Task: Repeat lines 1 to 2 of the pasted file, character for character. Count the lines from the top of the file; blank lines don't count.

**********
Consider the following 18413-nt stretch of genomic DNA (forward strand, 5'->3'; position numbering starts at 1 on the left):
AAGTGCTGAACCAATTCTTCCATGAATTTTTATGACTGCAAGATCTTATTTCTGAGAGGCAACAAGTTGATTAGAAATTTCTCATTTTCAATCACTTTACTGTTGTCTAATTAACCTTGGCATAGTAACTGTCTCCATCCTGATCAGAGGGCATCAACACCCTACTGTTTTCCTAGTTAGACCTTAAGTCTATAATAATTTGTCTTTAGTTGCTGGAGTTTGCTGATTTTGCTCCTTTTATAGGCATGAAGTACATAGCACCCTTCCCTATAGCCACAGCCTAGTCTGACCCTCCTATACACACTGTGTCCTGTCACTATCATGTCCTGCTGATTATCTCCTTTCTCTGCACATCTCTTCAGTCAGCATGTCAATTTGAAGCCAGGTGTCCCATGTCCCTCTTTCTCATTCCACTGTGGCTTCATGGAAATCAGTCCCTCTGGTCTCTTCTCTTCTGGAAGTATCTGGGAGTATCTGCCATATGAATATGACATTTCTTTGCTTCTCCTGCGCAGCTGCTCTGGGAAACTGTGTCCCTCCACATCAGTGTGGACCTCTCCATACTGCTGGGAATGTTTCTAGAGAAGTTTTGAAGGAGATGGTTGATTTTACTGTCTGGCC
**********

Consider the following 18413-nt stretch of genomic DNA (forward strand, 5'->3'; position numbering starts at 1 on the left):
AAGTGCTGAACCAATTCTTCCATGAATTTTTATGACTGCAAGATCTTATTTCTGAGAGGCAACAAGTTGATTAGAAATTTCTCATTTTCAATCACTTTACTGTTGTCTAATTAACCTTGGCATAGTAACTGTCTCCATCCTGATCAGAGGGCATCAACACCCTACTGTTTTCCTAGTTAGACCTTAAGTCTATAATAATTTGTCTTTAGTTGCTGGAGTTTGCTGATTTTGCTCCTTTTATAGGCATGAAGTACATAGCACCCTTCCCTATAGCCACAGCCTAGTCTGACCCTCCTATACACACTGTGTCCTGTCACTATCATGTCCTGCTGATTATCTCCTTTCTCTGCACATCTCTTCAGTCAGCATGTCAATTTGAAGCCAGGTGTCCCATGTCCCTCTTTCTCATTCCACTGTGGCTTCATGGAAATCAGTCCCTCTGGTCTCTTCTCTTCTGGAAGTATCTGGGAGTATCTGCCATATGAATATGACATTTCTTTGCTTCTCCTGCGCAGCTGCTCTGGGAAACTGTGTCCCTCCACATCAGTGTGGACCTCTCCATACTGCTGGGAATGTTTCTAGAGAAGTTTTGAAGGAGATGGTTGATTTTACTGTCTGGCC